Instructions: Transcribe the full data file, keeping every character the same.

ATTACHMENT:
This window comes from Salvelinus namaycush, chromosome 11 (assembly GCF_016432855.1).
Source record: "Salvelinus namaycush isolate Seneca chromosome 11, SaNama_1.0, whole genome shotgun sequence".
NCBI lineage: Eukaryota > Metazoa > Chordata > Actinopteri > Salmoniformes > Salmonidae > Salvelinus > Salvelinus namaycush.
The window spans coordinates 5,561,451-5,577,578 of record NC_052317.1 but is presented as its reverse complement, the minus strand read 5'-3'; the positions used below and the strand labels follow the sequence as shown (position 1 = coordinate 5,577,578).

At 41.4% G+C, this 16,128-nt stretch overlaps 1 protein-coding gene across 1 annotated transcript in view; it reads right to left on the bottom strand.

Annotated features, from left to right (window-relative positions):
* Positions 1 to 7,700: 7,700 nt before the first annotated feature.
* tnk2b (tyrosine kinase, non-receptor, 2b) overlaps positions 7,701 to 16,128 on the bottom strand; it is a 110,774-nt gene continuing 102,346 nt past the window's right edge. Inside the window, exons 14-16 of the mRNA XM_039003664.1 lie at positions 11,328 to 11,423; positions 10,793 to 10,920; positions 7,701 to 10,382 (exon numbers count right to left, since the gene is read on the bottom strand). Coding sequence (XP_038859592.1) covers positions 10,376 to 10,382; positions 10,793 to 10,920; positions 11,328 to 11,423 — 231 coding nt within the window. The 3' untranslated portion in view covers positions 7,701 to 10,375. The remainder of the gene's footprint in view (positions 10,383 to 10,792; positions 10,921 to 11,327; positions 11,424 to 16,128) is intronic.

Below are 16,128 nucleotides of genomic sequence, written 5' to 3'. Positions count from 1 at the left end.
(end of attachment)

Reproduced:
This window comes from Salvelinus namaycush, chromosome 11 (assembly GCF_016432855.1).
Source record: "Salvelinus namaycush isolate Seneca chromosome 11, SaNama_1.0, whole genome shotgun sequence".
NCBI lineage: Eukaryota > Metazoa > Chordata > Actinopteri > Salmoniformes > Salmonidae > Salvelinus > Salvelinus namaycush.
The window spans coordinates 5,561,451-5,577,578 of record NC_052317.1 but is presented as its reverse complement, the minus strand read 5'-3'; the positions used below and the strand labels follow the sequence as shown (position 1 = coordinate 5,577,578).

At 41.4% G+C, this 16,128-nt stretch overlaps 1 protein-coding gene across 1 annotated transcript in view; it reads right to left on the bottom strand.

Annotated features, from left to right (window-relative positions):
* Positions 1 to 7,700: 7,700 nt before the first annotated feature.
* tnk2b (tyrosine kinase, non-receptor, 2b) overlaps positions 7,701 to 16,128 on the bottom strand; it is a 110,774-nt gene continuing 102,346 nt past the window's right edge. Inside the window, exons 14-16 of the mRNA XM_039003664.1 lie at positions 11,328 to 11,423; positions 10,793 to 10,920; positions 7,701 to 10,382 (exon numbers count right to left, since the gene is read on the bottom strand). Coding sequence (XP_038859592.1) covers positions 10,376 to 10,382; positions 10,793 to 10,920; positions 11,328 to 11,423 — 231 coding nt within the window. The 3' untranslated portion in view covers positions 7,701 to 10,375. The remainder of the gene's footprint in view (positions 10,383 to 10,792; positions 10,921 to 11,327; positions 11,424 to 16,128) is intronic.

Below are 16,128 nucleotides of genomic sequence, written 5' to 3'. Positions count from 1 at the left end.